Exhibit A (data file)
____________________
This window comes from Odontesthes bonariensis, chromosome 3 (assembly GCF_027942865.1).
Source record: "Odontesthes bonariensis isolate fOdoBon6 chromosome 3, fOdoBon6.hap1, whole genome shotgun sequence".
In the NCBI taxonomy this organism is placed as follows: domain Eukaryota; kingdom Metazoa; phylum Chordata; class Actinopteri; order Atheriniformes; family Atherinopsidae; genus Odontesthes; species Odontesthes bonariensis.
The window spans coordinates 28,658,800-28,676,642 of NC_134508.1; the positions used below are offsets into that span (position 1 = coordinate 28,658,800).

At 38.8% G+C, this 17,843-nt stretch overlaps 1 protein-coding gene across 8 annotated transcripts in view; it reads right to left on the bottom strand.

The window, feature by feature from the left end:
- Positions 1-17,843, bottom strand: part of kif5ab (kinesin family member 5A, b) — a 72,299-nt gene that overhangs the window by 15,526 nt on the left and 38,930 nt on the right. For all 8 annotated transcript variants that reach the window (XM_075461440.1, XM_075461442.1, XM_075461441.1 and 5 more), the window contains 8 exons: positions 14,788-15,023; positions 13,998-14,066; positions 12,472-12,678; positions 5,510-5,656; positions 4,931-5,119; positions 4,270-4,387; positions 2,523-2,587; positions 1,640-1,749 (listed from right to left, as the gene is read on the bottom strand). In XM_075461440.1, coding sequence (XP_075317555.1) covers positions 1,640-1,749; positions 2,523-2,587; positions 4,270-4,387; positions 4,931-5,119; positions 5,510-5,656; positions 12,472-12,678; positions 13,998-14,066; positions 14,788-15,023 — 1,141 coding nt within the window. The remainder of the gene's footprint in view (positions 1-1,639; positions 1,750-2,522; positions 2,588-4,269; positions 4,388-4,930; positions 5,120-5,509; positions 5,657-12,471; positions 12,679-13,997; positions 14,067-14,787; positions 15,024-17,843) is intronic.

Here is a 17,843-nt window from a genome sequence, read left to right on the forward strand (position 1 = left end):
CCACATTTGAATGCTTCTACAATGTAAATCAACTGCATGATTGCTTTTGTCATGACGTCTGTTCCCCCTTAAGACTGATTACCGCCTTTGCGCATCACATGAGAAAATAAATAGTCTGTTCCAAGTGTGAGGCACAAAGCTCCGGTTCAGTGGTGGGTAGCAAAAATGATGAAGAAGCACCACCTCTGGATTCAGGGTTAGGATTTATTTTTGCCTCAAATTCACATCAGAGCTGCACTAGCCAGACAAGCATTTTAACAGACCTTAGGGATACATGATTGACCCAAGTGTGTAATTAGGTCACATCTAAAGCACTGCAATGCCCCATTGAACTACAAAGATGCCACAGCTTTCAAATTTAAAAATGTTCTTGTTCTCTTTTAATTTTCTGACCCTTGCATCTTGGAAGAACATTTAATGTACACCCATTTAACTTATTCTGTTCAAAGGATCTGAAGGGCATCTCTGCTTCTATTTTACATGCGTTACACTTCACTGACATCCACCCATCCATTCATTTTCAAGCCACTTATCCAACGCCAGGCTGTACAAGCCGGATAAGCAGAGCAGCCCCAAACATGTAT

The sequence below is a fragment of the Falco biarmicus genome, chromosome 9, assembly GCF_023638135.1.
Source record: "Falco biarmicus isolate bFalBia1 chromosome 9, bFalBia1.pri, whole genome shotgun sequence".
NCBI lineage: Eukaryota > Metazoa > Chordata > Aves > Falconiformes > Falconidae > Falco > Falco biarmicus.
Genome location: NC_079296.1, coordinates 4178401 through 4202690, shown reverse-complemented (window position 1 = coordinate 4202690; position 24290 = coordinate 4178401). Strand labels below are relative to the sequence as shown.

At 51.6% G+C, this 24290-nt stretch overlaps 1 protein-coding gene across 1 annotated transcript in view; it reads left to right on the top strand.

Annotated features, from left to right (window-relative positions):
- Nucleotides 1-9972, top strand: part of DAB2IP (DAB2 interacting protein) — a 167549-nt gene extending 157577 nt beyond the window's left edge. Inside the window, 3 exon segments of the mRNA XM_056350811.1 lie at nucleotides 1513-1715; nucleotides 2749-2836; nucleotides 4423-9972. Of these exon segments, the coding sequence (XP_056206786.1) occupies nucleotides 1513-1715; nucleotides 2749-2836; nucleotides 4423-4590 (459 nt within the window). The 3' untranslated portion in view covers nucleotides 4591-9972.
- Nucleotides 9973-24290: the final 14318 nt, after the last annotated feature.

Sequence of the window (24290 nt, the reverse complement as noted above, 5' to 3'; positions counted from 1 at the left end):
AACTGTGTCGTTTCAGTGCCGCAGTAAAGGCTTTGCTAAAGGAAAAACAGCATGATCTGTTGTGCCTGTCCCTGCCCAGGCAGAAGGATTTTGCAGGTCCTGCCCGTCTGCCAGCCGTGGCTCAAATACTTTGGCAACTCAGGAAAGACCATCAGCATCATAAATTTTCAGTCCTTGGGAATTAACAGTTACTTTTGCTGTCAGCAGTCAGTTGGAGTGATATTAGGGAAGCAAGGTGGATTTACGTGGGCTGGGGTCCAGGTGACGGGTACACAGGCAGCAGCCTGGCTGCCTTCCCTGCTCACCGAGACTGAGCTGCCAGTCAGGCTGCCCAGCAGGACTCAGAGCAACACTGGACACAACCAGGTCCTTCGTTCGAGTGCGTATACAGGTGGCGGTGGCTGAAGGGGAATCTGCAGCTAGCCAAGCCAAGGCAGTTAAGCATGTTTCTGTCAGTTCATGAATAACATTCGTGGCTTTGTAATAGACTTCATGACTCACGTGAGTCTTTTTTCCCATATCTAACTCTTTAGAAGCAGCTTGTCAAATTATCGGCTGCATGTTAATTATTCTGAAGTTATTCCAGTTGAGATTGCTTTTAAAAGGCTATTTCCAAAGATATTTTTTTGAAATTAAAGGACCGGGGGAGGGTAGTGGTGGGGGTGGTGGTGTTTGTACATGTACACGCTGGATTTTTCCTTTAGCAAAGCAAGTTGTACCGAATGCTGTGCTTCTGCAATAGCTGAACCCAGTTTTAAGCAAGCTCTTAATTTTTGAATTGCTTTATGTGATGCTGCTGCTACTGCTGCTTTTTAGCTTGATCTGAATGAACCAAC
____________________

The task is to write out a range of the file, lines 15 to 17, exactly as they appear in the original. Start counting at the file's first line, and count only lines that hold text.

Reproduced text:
Annotated features, from left to right (window-relative positions):
- Nucleotides 1-9972, top strand: part of DAB2IP (DAB2 interacting protein) — a 167549-nt gene extending 157577 nt beyond the window's left edge. Inside the window, 3 exon segments of the mRNA XM_056350811.1 lie at nucleotides 1513-1715; nucleotides 2749-2836; nucleotides 4423-9972. Of these exon segments, the coding sequence (XP_056206786.1) occupies nucleotides 1513-1715; nucleotides 2749-2836; nucleotides 4423-4590 (459 nt within the window). The 3' untranslated portion in view covers nucleotides 4591-9972.
- Nucleotides 9973-24290: the final 14318 nt, after the last annotated feature.